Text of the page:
He takes out a huge chinking set of keys and we go through one door into an old hall which is now used by the church scouts for their weekly activities. Then through another heavy lock into a tiny but beautiful church. The first thing my surprised eyes see is a shiny black concert piano under the alter, lid akimbo. I take a dozen steps back and lift my head back to see a faded circular fresco on the ceiling. You could almost miss it. It’s muted in the dense shadows with only half light streaming through our unlocked door. I’m not religious (and neither is Ali as he gleefully informs me) but it’s a lovely space. The silence is the comforting sort which surrounds you, womb-like from every side. It’s a privilege to experience it. He tells me that I shouldn’t let anyone know he’s shown me, as usually you have to pay. Somehow he’s holding my hand (for some stupid reason I thought he wanted to shake it, durr) and clearly is thinking that he wants to kiss me, but I manage to extricate my fingers. He tries again, with:

“You’re a nice person Dawn” (yep, thanks I know. You’d have to do better than that sunshine. And now I’m going to bed. Thank you for the view.)

“I’m tired. I really need to go to bed now. Early start in the morning!”

“You don’t look tired.”

“Oh. I am. Really really tired. Thanks for showing me this though. It’s really lovely” firmly walking back out of this old sanctuary and it’s centuries of secrets, and into the yellow light of the hostel and my single bunk bed. By myself. Thanks all the same. Can’t blame a guy for trying I guess. Somehow I thankfully manage to avoid him for the rest of our stay. The church was cool. Possibly unlike his intentions.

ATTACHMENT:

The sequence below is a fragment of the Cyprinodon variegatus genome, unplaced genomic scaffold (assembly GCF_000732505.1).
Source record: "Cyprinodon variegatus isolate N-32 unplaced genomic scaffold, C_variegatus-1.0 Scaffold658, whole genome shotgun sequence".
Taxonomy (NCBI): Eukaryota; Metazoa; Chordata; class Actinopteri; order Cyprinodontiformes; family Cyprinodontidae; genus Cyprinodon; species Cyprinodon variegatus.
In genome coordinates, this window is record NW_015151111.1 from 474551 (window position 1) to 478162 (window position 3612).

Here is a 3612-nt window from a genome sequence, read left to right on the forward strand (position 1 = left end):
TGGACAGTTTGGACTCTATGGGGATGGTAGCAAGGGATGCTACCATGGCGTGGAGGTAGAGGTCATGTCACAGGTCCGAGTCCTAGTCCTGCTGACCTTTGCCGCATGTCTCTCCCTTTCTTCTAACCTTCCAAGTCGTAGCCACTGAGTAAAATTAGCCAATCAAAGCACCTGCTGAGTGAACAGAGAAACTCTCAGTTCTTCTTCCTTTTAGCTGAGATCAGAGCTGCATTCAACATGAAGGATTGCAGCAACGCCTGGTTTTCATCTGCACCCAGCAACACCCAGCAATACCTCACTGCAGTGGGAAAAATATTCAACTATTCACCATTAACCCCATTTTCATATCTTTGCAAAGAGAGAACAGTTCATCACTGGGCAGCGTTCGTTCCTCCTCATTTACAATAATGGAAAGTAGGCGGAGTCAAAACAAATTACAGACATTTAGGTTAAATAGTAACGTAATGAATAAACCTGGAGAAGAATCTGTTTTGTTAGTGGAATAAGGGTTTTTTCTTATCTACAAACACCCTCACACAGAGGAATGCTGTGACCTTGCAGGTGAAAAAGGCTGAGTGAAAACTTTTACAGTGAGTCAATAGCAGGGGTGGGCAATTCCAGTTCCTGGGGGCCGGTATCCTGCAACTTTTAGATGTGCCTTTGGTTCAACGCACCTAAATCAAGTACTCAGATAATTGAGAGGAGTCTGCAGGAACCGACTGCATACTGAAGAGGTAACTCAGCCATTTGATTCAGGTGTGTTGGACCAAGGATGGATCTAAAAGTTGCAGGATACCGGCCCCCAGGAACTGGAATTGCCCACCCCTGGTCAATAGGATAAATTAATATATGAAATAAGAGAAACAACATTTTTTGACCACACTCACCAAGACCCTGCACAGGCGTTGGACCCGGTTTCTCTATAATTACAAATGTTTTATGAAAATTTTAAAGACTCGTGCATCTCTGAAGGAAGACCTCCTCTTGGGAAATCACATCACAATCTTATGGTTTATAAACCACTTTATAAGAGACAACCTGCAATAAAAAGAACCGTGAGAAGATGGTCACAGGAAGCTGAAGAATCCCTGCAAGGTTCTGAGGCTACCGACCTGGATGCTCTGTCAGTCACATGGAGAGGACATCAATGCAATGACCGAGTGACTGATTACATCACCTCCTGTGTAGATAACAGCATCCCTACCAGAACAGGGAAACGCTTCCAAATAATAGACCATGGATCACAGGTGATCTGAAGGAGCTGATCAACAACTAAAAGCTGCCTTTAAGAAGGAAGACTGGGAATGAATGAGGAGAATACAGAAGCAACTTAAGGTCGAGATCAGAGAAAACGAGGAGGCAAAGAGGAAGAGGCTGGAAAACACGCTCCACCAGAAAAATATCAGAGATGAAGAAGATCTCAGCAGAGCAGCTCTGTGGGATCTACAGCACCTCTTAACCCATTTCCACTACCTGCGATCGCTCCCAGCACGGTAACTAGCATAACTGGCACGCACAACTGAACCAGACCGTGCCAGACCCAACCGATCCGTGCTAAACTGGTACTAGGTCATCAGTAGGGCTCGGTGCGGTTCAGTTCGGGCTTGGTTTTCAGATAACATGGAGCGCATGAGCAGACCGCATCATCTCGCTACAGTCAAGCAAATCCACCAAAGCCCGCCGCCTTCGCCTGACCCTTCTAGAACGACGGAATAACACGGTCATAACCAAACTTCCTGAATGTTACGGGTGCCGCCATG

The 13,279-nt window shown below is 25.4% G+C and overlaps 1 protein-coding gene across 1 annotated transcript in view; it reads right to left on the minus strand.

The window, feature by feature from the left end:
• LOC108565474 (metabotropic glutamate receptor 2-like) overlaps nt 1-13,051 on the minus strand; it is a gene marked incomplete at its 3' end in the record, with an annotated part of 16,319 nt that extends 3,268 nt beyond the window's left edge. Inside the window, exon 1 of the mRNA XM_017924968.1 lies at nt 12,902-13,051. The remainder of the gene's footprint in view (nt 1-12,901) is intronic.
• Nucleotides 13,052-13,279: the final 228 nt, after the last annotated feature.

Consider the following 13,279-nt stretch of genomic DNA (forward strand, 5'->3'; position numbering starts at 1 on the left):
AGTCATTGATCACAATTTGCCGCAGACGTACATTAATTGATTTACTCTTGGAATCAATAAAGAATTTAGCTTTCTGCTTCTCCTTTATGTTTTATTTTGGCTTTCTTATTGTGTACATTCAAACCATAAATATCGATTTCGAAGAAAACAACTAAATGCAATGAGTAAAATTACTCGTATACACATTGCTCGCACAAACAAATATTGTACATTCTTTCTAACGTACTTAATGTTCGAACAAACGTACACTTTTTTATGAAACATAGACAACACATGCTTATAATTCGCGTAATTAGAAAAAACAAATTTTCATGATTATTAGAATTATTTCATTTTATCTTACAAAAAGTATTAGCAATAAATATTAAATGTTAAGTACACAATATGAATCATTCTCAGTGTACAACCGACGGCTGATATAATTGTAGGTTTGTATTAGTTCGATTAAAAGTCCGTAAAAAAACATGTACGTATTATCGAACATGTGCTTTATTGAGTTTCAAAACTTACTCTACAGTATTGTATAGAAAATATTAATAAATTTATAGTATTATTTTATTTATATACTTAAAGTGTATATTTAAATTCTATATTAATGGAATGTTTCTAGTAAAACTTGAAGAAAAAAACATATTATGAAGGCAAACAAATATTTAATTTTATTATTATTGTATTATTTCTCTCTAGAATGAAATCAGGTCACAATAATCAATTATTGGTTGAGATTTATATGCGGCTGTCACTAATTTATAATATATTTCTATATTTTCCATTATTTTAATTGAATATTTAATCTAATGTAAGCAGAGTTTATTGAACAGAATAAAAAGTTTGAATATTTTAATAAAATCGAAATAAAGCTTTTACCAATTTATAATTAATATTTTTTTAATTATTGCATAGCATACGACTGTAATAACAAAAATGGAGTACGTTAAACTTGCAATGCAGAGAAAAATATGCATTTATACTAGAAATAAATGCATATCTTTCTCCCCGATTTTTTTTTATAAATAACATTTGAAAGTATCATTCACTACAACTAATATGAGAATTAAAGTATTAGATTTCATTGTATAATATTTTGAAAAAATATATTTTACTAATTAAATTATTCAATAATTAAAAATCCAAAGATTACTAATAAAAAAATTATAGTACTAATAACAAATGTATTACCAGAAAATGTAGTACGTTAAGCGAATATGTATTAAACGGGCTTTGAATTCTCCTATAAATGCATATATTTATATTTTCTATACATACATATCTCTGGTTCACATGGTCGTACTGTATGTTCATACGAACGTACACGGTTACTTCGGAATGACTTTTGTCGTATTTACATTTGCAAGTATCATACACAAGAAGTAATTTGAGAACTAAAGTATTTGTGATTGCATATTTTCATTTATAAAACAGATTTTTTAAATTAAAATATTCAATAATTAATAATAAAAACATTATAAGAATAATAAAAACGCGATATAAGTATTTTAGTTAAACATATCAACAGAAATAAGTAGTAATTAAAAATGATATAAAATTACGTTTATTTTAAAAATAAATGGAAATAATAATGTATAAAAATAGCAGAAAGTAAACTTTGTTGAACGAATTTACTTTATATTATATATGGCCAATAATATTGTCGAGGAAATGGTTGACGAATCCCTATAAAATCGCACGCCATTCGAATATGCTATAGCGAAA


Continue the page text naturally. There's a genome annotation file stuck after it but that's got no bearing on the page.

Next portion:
We went to Siena on our third day in Florence. The station for Siena, isn’t in Siena, it turns out after a long walk, multiple directions to ‘il centro’, and later-than-would-have-been-sensible consultation of the Lonely Planet. Who knew?

Emma was a little non-fussed, but with medieval ladies and knights populating the castle turrets atop every tall tall building, me and my imagination were quite enchanted. The shallow pasta bowl of Piazza del Campo sweeps down to the doors of the Torre del Mangia. We decline to climb the 500+ steps at the cost of 8 euros per piece and eat less than satisfying pizza and gelato alongside local lovers soaking up the sunshine on the pinky cobbles. I try to picture what it would be to feel and hear scores of furious hooves clattering around you as ten contrade (opposition local factions worthy of ‘Romeo & Juliet’) compete to win the silk Palio flag bearing the Siena coat of arms. They do just three circuits of the circular square. The race is over in ninety seconds but you can see the emotional investment etched into each face in every one of the race photographs you see. Best bit of the Palio?: when a rider-less horse wins, they give him or her pride of place at the Victory Banquet, and carefully manicure their hooves in congratulatory gold. I would love to be at a banquet, sat next to a horse with golden hooves!